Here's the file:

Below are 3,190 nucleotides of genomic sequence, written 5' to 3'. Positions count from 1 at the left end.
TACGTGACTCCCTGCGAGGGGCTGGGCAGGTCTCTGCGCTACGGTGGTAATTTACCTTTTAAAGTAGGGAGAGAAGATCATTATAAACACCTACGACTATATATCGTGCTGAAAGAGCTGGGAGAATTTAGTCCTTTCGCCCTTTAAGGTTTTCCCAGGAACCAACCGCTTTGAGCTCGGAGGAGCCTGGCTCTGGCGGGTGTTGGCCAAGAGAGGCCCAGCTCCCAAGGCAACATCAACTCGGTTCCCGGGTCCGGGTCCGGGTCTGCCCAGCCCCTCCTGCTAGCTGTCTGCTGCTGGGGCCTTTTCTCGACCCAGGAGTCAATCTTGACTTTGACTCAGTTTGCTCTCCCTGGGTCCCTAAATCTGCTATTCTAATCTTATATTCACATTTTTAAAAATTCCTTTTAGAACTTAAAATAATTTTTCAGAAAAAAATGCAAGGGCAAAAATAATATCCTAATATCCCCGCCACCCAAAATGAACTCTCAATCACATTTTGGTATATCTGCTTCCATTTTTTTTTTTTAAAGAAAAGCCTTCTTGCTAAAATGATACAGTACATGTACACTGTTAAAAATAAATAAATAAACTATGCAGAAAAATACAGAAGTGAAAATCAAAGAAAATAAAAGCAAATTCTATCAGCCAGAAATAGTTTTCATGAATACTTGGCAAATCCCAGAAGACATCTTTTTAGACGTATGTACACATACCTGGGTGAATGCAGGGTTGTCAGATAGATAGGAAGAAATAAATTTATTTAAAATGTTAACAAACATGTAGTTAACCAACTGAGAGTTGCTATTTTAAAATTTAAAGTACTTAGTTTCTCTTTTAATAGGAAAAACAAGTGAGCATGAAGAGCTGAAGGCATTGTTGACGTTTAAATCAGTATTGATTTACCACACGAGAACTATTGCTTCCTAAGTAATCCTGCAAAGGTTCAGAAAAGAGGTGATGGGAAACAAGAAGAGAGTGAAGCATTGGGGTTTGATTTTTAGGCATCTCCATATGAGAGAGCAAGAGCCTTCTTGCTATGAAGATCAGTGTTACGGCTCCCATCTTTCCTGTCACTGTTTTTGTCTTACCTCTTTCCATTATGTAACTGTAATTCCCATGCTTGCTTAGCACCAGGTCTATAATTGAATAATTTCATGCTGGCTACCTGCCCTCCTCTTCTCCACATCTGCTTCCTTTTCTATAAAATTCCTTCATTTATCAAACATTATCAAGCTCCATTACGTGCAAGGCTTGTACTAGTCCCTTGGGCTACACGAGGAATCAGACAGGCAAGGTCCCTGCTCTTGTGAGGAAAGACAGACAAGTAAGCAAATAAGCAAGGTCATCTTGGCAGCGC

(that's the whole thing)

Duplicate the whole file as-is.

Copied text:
Below are 3,190 nucleotides of genomic sequence, written 5' to 3'. Positions count from 1 at the left end.
TACGTGACTCCCTGCGAGGGGCTGGGCAGGTCTCTGCGCTACGGTGGTAATTTACCTTTTAAAGTAGGGAGAGAAGATCATTATAAACACCTACGACTATATATCGTGCTGAAAGAGCTGGGAGAATTTAGTCCTTTCGCCCTTTAAGGTTTTCCCAGGAACCAACCGCTTTGAGCTCGGAGGAGCCTGGCTCTGGCGGGTGTTGGCCAAGAGAGGCCCAGCTCCCAAGGCAACATCAACTCGGTTCCCGGGTCCGGGTCCGGGTCTGCCCAGCCCCTCCTGCTAGCTGTCTGCTGCTGGGGCCTTTTCTCGACCCAGGAGTCAATCTTGACTTTGACTCAGTTTGCTCTCCCTGGGTCCCTAAATCTGCTATTCTAATCTTATATTCACATTTTTAAAAATTCCTTTTAGAACTTAAAATAATTTTTCAGAAAAAAATGCAAGGGCAAAAATAATATCCTAATATCCCCGCCACCCAAAATGAACTCTCAATCACATTTTGGTATATCTGCTTCCATTTTTTTTTTTTAAAGAAAAGCCTTCTTGCTAAAATGATACAGTACATGTACACTGTTAAAAATAAATAAATAAACTATGCAGAAAAATACAGAAGTGAAAATCAAAGAAAATAAAAGCAAATTCTATCAGCCAGAAATAGTTTTCATGAATACTTGGCAAATCCCAGAAGACATCTTTTTAGACGTATGTACACATACCTGGGTGAATGCAGGGTTGTCAGATAGATAGGAAGAAATAAATTTATTTAAAATGTTAACAAACATGTAGTTAACCAACTGAGAGTTGCTATTTTAAAATTTAAAGTACTTAGTTTCTCTTTTAATAGGAAAAACAAGTGAGCATGAAGAGCTGAAGGCATTGTTGACGTTTAAATCAGTATTGATTTACCACACGAGAACTATTGCTTCCTAAGTAATCCTGCAAAGGTTCAGAAAAGAGGTGATGGGAAACAAGAAGAGAGTGAAGCATTGGGGTTTGATTTTTAGGCATCTCCATATGAGAGAGCAAGAGCCTTCTTGCTATGAAGATCAGTGTTACGGCTCCCATCTTTCCTGTCACTGTTTTTGTCTTACCTCTTTCCATTATGTAACTGTAATTCCCATGCTTGCTTAGCACCAGGTCTATAATTGAATAATTTCATGCTGGCTACCTGCCCTCCTCTTCTCCACATCTGCTTCCTTTTCTATAAAATTCCTTCATTTATCAAACATTATCAAGCTCCATTACGTGCAAGGCTTGTACTAGTCCCTTGGGCTACACGAGGAATCAGACAGGCAAGGTCCCTGCTCTTGTGAGGAAAGACAGACAAGTAAGCAAATAAGCAAGGTCATCTTGGCAGCGC